An electric motor 43 attached to the frame plate 38 as shown in FIG. 1, or another suitable drive, is coupled to the roller 33 and rotates such second roller in the direction of an arrow 44 shown in FIG. 2 for advancement of each top sheet 12, 13, 14, etc., delivered by the roller 31 to the second location 32 into driving engagement with the roller 33.
The fourth roller 36 is driven by an electric motor 46 attached to a frame plate 47, or by another drive via a first pulley 51, transmission belt 52 and second pulley 53 in a direction indicated by an arrow 54 in FIG. 2 and being opposed to the sense of rotation 44 of the second roller 33. An optional sheet entry gate 56 is supported by the frame plate 47 at the stacker 23.
The fourth and fifth rollers 36 and 41 are rotatably mounted or journaled on the frame plate 47 and project into engagement with the second and third rollers 33 and 35, respectively, or into contact with any top sheet 12, etc., advanced therebetween. To this end, rollers 36 and 41 are resiliently biased toward rollers 33 and 35, respectively. For instance, roller 41 may have an axis 61 mounted on a bracket 62 pivoted on a pin 63 attached to the frame plate 47. The wheel 41 is thus swiveled about the pin 63 for angular movement relative to the frame plate 47 toward and away from the third roller 35. A further bracket 64 is attached to the frame plate 47, and a spring 65 coiled about the stationary pin 63 has a first end in engagement with the stationary bracket 64 and a second end in engagement with a lug 66 of the angularly movable bracket 62. In this manner, the coiled spring 65 biases the fifth roller 41 toward the third roller 35, so that these two rollers contact each other, forming a nip for receiving any sheet 12, 13, 14, etc., advancing into the second location 34.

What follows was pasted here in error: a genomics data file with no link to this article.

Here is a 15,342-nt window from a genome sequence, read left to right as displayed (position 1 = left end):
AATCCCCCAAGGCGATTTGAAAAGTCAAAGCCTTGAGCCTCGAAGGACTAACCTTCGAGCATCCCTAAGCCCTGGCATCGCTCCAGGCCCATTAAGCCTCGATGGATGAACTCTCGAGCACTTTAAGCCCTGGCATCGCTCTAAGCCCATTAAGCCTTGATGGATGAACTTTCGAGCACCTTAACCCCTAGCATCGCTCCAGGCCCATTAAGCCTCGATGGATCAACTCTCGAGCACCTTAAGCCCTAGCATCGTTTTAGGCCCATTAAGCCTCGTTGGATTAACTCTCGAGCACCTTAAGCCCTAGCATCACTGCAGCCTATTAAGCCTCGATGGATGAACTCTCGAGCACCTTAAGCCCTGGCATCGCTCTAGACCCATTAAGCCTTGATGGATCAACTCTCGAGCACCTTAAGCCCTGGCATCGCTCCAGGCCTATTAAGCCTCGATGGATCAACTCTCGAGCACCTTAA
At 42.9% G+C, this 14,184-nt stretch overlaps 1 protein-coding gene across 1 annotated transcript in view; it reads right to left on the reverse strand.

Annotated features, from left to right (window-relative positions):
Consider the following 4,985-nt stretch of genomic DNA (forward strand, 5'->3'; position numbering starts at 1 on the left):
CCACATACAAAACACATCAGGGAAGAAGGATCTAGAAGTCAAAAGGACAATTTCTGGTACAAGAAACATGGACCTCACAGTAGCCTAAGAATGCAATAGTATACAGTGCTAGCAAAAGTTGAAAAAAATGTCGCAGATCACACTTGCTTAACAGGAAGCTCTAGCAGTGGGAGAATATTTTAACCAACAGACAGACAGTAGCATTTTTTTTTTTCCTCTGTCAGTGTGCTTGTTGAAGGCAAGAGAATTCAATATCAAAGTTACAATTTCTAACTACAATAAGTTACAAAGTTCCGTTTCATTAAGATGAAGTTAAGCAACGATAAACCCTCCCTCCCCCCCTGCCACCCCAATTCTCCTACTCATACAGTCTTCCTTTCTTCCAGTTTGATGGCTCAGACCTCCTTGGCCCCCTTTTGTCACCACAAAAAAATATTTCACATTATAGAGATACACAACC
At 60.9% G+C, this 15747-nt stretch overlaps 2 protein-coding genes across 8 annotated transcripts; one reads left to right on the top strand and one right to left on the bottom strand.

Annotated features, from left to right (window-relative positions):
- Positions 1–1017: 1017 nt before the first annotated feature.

The fourth roller 36 may be pivotally mounted in the same manner as the fifth roller 41, even though such mount is not shown in the drawing so as to avoid crowding thereof. Of course, any known method may be employed for biasing the fourth roller 36 against the second roller 33.
Moreover, the fourth roller 36 is coupled to its drive pulley 53 by a slip clutch 68. As long as the fourth roller 36 is in contact with the second roller 33, the motor 43 or similar drive of the roller 33 is able to overcome the friction of the slip clutch 68, thereby overcoming the drive of the motor 46 so that the fourth roller 36 is rotated by the second roller 33 in a direction opposed to the sense of rotation indicated by the arrow 54 in FIG. 2.
The rollers 33 and 36 thus form a nip for receiving and driving any top sheet 12, 13, 14, etc. successively advanced from the stack 19 by action of the first roller 31.